Good morning. And thank you Carl for those kind words.

It is a real privilege for me today to be joining such a distinguished virtual gathering.

I know that a summit like this will certainly show us the value of sharing our experiences. The Federation has long been a champion of these kinds of conversations but its work has never been more important than it is now.

And to my mind, that is what today’s theme of building forward together is all about.

I’d like to begin with how we, as a community, have come together to fight Covid.

Can I take this opportunity, once again to thank you. I am in awe of what you have all achieved through some pretty monumental challenges over the past year. Whether that is delivering remote learning to millions of pupils, implementing widespread testing regimes in schools to break the chain of transmission, or educating children in what have been stranger circumstances than we could ever have imagined, I hope you feel as proud of your achievements as I am.

But we can be in no doubt about the scale of the challenges that still face us. In order to head off a human and economic catastrophe we must double down on our efforts to enable children to catch up.

Partnerships are so important to our work here. This sharing of expertise and experience is a golden thread throughout many of our reforms.

Take the wonderful Oak Academy, which has shown us what can be achieved when creative people put their heads together. We are between us building a legacy for future years, that will only grow and develop over time, bringing benefits to thousands of teachers and students.

One of the most obvious examples of it in action is through our system of hubs. Hubs are the essence of good teamwork.

With hubs you see a ripple effect of expertise, spreading out across the entire landscape. Our hubs cover maths, languages, music and technology, and are expanding to cover both behaviour and teacher development.

And partnerships are also fundamental between schools. We know that schools benefit from being in a strong family of schools, in other words a Multi-Academy Trust.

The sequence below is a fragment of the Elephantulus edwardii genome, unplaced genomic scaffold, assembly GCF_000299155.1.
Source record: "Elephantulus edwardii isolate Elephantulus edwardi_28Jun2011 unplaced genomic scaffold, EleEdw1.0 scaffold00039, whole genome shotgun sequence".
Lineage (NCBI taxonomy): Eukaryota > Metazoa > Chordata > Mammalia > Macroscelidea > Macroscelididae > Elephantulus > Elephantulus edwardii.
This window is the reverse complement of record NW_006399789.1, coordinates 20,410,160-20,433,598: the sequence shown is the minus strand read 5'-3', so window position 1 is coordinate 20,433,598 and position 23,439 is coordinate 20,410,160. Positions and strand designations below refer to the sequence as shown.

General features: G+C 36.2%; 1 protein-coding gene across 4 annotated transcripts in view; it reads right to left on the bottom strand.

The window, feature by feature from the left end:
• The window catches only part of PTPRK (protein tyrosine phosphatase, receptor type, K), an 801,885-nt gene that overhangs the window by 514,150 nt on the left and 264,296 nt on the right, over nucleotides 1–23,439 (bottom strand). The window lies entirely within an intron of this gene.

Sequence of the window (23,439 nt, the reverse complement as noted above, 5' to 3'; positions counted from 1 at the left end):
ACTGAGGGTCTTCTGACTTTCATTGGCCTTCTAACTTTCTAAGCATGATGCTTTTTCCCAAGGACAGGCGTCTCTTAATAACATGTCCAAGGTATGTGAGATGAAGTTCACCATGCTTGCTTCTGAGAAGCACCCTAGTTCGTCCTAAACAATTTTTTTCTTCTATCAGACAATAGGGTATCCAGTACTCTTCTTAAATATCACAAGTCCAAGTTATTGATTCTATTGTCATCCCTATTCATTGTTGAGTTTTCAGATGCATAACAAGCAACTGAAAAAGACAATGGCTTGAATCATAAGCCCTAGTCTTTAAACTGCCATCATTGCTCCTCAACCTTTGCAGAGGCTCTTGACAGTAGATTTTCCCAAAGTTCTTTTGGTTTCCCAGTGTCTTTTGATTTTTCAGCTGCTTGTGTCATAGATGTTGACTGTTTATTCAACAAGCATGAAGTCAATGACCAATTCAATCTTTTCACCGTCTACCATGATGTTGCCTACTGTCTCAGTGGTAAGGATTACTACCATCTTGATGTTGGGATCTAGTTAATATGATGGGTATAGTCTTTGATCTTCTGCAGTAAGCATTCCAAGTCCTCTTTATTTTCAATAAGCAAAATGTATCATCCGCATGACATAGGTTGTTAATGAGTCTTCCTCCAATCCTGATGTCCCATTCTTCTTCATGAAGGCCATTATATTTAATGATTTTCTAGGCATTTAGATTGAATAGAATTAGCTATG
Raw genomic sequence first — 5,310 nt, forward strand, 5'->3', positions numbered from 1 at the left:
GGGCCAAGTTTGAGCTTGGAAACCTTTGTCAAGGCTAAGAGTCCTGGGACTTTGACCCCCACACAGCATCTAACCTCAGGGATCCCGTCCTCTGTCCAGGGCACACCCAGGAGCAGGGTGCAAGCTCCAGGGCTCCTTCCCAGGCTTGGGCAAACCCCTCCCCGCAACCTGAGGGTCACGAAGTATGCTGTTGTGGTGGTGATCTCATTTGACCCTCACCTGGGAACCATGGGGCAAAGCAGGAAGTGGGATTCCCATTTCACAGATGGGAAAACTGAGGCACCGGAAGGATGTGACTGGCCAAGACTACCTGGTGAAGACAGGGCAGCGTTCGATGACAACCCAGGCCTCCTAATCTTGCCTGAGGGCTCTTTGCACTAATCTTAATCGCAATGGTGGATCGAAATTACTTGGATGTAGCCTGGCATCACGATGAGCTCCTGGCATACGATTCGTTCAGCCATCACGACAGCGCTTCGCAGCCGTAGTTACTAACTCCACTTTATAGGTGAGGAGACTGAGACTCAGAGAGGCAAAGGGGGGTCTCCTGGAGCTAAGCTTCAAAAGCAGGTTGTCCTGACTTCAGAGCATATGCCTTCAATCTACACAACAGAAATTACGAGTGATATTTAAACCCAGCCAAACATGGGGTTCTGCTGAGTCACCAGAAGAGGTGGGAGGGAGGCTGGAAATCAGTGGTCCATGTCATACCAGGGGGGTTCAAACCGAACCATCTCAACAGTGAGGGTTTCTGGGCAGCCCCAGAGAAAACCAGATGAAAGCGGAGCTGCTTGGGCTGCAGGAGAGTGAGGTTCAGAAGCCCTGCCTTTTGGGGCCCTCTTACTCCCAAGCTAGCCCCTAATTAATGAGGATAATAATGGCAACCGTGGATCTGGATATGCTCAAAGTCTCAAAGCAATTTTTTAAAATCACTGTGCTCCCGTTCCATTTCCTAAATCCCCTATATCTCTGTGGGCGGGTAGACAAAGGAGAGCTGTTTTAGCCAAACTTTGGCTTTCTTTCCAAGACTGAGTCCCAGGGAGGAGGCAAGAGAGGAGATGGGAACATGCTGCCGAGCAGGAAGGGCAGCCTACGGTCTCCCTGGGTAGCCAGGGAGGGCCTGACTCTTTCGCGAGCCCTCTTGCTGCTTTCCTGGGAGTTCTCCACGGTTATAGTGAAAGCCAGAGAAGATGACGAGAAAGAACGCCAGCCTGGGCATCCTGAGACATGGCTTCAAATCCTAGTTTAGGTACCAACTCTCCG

Multi-Academy Trusts are powerful vehicles for improving schools – by sharing expertise, working collaboratively and driving improvements. It is living proof of the old adage, a problem shared is a problem halved.

This is something we want to see more of, because it shows time and again how the MAT model consistently improves outcomes for pupils.

By 2025 we want to see far more schools residing in strong families than we do today, and are actively looking at how we can make that happen.

Catching up is the educational challenge of the decade. That’s why the Prime Minister and I have appointed Sir Kevan Collins as Education Recovery Commissioner, to oversee a comprehensive programme for young people who have lost out on learning due to the pandemic. As chief executive of the Education Endowment Foundation Sir Kevan brought a focus on rigour and evidence to teaching across our school system and I know that he will apply that same laser-focused expertise to his new role.

This is not going to be a quick fix. Even with the best of intentions you cannot make up all this lost ground overnight, especially for those disadvantaged children who were already struggling to keep up. Which is why we are committed to providing a huge programme of catch up measures.

This will include a new one-off £302 million Recovery Premium for state primary and secondary schools, building on the Pupil Premium, to further support pupils who need it most.

We are expanding our successful tutoring programmes and there will also be an extension of the 16-19 Tuition Fund to support more students in English, maths and other vocational and academic subjects as well as funding to support language development in the early years.

Finally we are making £200m available for secondary schools to deliver face-to-face summer schools to target individual pupils’ needs.

What we cannot do and what we won’t do, is write off any child. Because of the pandemic our ambition for them has to be greater and go further. And this is the morally right thing to do, if we want to level up our country, deliver equality of opportunity and realise the potential of every child.

As schools prepare to reopen fully, one of the most important elements of doing so successfully will be discipline and behaviour. Improving and maintaining good discipline in schools is absolutely vital at any time but even more so now that many children will have fallen behind in their education.

This is often not children’s fault. We have all been through a tremendously disruptive time and none more so than children. Even with the very best support from parents, children will need to get used once more to sitting in class, working together, the routine of the school day. And of course for many children, who have less support, the challenges will be much greater.